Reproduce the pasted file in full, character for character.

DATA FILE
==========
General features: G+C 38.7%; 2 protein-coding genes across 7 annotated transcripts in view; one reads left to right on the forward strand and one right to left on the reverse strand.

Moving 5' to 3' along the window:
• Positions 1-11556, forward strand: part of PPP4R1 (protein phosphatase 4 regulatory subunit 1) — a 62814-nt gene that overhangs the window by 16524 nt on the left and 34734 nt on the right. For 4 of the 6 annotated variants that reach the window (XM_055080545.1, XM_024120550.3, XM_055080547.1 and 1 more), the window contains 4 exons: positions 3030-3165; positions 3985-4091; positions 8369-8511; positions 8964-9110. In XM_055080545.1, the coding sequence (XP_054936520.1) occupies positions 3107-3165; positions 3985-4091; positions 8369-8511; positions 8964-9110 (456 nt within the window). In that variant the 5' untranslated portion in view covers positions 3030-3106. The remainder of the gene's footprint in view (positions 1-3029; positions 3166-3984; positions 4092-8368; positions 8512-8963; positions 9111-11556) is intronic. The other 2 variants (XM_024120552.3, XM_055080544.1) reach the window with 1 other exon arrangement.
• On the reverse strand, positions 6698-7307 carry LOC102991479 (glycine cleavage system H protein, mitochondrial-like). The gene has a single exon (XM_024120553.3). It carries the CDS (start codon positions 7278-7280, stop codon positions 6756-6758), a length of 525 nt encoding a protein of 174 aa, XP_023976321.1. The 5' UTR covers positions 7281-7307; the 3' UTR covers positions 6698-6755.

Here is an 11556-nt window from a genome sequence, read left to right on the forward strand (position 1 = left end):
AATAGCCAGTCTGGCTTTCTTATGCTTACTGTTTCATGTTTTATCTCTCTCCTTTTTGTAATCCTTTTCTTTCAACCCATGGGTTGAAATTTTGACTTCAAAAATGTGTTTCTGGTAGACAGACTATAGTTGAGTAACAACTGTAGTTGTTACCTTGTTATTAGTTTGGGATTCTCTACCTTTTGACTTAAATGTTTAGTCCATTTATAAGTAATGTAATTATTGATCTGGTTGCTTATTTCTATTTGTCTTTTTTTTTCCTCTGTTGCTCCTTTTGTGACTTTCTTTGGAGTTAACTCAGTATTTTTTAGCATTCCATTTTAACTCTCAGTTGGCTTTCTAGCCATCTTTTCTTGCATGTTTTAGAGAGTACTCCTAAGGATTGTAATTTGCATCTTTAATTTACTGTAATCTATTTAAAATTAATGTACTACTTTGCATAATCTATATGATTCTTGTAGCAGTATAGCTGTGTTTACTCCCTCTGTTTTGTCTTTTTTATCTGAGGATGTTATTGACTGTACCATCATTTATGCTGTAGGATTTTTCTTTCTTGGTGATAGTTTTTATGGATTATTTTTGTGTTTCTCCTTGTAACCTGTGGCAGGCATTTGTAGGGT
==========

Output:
General features: G+C 38.7%; 2 protein-coding genes across 7 annotated transcripts in view; one reads left to right on the forward strand and one right to left on the reverse strand.

Moving 5' to 3' along the window:
• Positions 1-11556, forward strand: part of PPP4R1 (protein phosphatase 4 regulatory subunit 1) — a 62814-nt gene that overhangs the window by 16524 nt on the left and 34734 nt on the right. For 4 of the 6 annotated variants that reach the window (XM_055080545.1, XM_024120550.3, XM_055080547.1 and 1 more), the window contains 4 exons: positions 3030-3165; positions 3985-4091; positions 8369-8511; positions 8964-9110. In XM_055080545.1, the coding sequence (XP_054936520.1) occupies positions 3107-3165; positions 3985-4091; positions 8369-8511; positions 8964-9110 (456 nt within the window). In that variant the 5' untranslated portion in view covers positions 3030-3106. The remainder of the gene's footprint in view (positions 1-3029; positions 3166-3984; positions 4092-8368; positions 8512-8963; positions 9111-11556) is intronic. The other 2 variants (XM_024120552.3, XM_055080544.1) reach the window with 1 other exon arrangement.
• On the reverse strand, positions 6698-7307 carry LOC102991479 (glycine cleavage system H protein, mitochondrial-like). The gene has a single exon (XM_024120553.3). It carries the CDS (start codon positions 7278-7280, stop codon positions 6756-6758), a length of 525 nt encoding a protein of 174 aa, XP_023976321.1. The 5' UTR covers positions 7281-7307; the 3' UTR covers positions 6698-6755.

Here is an 11556-nt window from a genome sequence, read left to right on the forward strand (position 1 = left end):
AATAGCCAGTCTGGCTTTCTTATGCTTACTGTTTCATGTTTTATCTCTCTCCTTTTTGTAATCCTTTTCTTTCAACCCATGGGTTGAAATTTTGACTTCAAAAATGTGTTTCTGGTAGACAGACTATAGTTGAGTAACAACTGTAGTTGTTACCTTGTTATTAGTTTGGGATTCTCTACCTTTTGACTTAAATGTTTAGTCCATTTATAAGTAATGTAATTATTGATCTGGTTGCTTATTTCTATTTGTCTTTTTTTTTCCTCTGTTGCTCCTTTTGTGACTTTCTTTGGAGTTAACTCAGTATTTTTTAGCATTCCATTTTAACTCTCAGTTGGCTTTCTAGCCATCTTTTCTTGCATGTTTTAGAGAGTACTCCTAAGGATTGTAATTTGCATCTTTAATTTACTGTAATCTATTTAAAATTAATGTACTACTTTGCATAATCTATATGATTCTTGTAGCAGTATAGCTGTGTTTACTCCCTCTGTTTTGTCTTTTTTATCTGAGGATGTTATTGACTGTACCATCATTTATGCTGTAGGATTTTTCTTTCTTGGTGATAGTTTTTATGGATTATTTTTGTGTTTCTCCTTGTAACCTGTGGCAGGCATTTGTAGGGT